Growing Grapes From Cuttings
The following information was written by Lon J. Rombough, B.S., M.S., ATM. and is used with his permission. Mr. Rombough has an extraordinary amount of knowledge regarding the growing of grapes and has written a tremendous book on the subject entitled The Grape Grower. I highly recommend this book to anyone interested in the subject. Whether a novice or an experienced grower, this book has information for everyone. The Grape Grower can be purchased at Amazon.com.
Mr. Rombough's website is http://www.bunchgrapes.com
Growing Grapes From Cuttings
Grapes are very easy to grow from cuttings. With proper care, a dormant cutting can be started in the spring and by fall will give a vine large enough to bear a cluster or two of fruit the next season. The important factors are proper care and preparation of the cuttings.
Grapes can be grown from two types of cuttings, dormant or hardwood, and green cuttings. Dormant cuttings are the easiest to handle, but green cuttings work in situations when it isn't possible to use hardwood, such as for grapes that don't root easily from dormant cuttings, or when green cuttings are all that are available.
Dormant cuttings can be taken any time after the vine has lost it's leaves until the buds begin to swell in the spring. Cuttings are made from the new shoots (canes) that grew the growing season that just ended. The best wood is the first one to two feet of the base of the shoot where the buds are closest together, but any healthy, well matured section of the cane will suffice. Ideal thickness is pencil diameter up to about 3/4 inch thick.
Thicker cuttings can be hard to handle and thinner wood may not be mature, though thinner wood may be acceptable if the variety has naturally small shoots. Avoid wood that is soft and spongy and has a large pith. Best wood is dense and light green inside with relatively small pith. (See Fig. 2) Cuttings should be 12 to 18 inches long, with the bottom cut off straight, right below the bud, and the top cut diagonally, at least 1/2 inch above the bud to make it easy to identify the top, insuring that the cutting will be planted right side up (See Fig. 1).
Some growers make the diagonal cut on the bottom. Either way works. There should be at least 3 buds (nodes) on the cutting, more if possible, though two bud cuttings may serve in an emergency (see fig 2).
Rooting occurs best at the nodes, hence the advantage in having several nodes per cutting.
If you take your own cuttings, choose clean, healthy wood with no discolorations from fungus or other disease, though fungus disease (black rot, downy and powdery mildew, and anthracnose) will not harm the cuttings if the wood well matured. Disinfect such cuttings with a 5% chlorine bleach solution before growing them, to keep disease from spreading into the Nursery. Try to observe the vine in bearing to be sure it is healthy - some virus diseases can reduce crop, allowing the vine to grow more, so it looks big and vigorous when dormant, but is unfruitful. Vines grown from cuttings of a virus-infected vine will also have the virus. If possible, take cuttings after there has been enough cold weather to kill any poorly ripened wood, to insure getting mature wood. Bundle the cuttings with plastic twine or insulated wire that won't rot or corrode and mark them with plastic or other rot-resistant material. Use metal or plastic tags with embossed letters or permanent ink that won't wash off in moist conditions.
When making your own cuttings, wrap them in moist paper or pack them in material such as damp peat, in a plastic bag.
Keep cuttings refrigerated or store them in an unheated building, in the crawl space under the house. Avoid places where they will freeze. Freezing, per se will not harm them, but can take water out and dessicate them. The ideal temperature is 32-33o F (0-1oC). Properly stored, cuttings can be held for as much as a year or more.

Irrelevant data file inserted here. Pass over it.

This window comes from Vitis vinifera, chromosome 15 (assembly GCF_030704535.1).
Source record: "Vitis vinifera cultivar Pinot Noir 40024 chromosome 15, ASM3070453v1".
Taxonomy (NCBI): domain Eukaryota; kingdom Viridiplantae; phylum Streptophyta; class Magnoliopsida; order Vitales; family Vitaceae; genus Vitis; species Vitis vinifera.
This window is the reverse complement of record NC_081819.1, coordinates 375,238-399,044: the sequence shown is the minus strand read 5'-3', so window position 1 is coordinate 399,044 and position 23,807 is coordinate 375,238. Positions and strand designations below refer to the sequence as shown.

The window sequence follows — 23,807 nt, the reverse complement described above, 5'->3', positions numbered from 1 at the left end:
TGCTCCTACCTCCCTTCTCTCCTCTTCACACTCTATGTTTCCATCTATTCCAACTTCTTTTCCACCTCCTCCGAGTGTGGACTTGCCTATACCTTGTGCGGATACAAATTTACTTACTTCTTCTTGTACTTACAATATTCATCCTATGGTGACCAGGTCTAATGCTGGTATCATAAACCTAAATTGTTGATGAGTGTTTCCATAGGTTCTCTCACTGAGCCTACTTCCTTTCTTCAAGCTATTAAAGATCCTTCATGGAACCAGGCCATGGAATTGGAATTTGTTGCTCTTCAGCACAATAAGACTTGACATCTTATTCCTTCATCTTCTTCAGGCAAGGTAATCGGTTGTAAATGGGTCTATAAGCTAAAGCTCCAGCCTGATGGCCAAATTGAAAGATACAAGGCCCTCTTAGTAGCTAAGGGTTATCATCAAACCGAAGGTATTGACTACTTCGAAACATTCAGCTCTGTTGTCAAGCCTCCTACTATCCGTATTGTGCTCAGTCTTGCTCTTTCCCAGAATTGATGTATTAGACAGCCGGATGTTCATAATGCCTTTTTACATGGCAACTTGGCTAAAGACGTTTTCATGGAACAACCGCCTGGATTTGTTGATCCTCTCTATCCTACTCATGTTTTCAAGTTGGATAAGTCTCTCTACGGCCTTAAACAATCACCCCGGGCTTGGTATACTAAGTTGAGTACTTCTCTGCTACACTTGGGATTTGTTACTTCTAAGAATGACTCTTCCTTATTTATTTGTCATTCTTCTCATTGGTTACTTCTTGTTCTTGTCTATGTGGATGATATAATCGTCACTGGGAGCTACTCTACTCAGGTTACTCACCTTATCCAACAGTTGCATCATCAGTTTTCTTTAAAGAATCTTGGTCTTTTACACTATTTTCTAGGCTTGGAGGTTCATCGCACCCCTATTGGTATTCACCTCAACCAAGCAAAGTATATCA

Large quantities of cuttings can also be stored by burying them in pits of sand (to prevent waterlogging) on the north side of a building. They are buried upside down with 6 -18 inches of sand over them, covered with tarps and boards. As spring arrives, some or most of the sand is removed so the bottoms of the cuttings warm and callus in preparation for planting (see callusing).
Callus is the white tissue that forms on cut surfaces of the cutting, and can also appear in lines along the sides of the cutting. It is from callus that roots form. (See Fig 3 & 4)
Callus may not always be obvious, but it must be there before roots develop. Once roots start, they grow in cooler conditions than are needed for callus to form. A grape cutting pushed into soil will just sit until the soil is warm enough for callus to form, so it usually only grows a few inches the first year. But by pre-callusing the cuttings before planting, they can grow much more than they would otherwise, often enough to establish the trunk of the vine, if not more.
A callused cutting planted in it's permanent location, kept weeded, watered, and well fertilized, can establish it's roots in place as it grows a top and can often grow enough to allow it to bear a cluster or two the next season. This has been done in commercial vineyards in Oregon. Nursery-grown bareroot vines have to grow a year to re-establish their roots, before being trained up the second year, and can finally start to bear the third year, a full year after a cutting planted at the same time.
Before callusing, be sure cuttings haven't dried in storage. Standing them in an inch or two of water overnight will let them "refill," improving rooting.
There are several methods to callus cuttings, according to your situation. While rooting hormone isn't absolutely necessary, it can hasten callusing and increase the number of roots. A very good product for the purpose is Dip 'N' Grow (see sources) used at medium strength.
Method 1. Small amounts of cuttings can be callused by wrapping them in moist paper or sphagnum in a black plastic bag. This is the way your cuttings arrive, so if they have been stored properly, they are ready to callus. Put them in a warm area that stays constantly at 80-85oF. The top of a refrigerator is a good place as the waste heat from the condenser collects there. Callusing should occur in one to two weeks. Buds may push and produce white sprouts, but this isn't harmful, though care should be taken to avoid breakage as the cutting must use energy to grow more shoots. Plant as soon as the cuttings are callused and roots start to appear.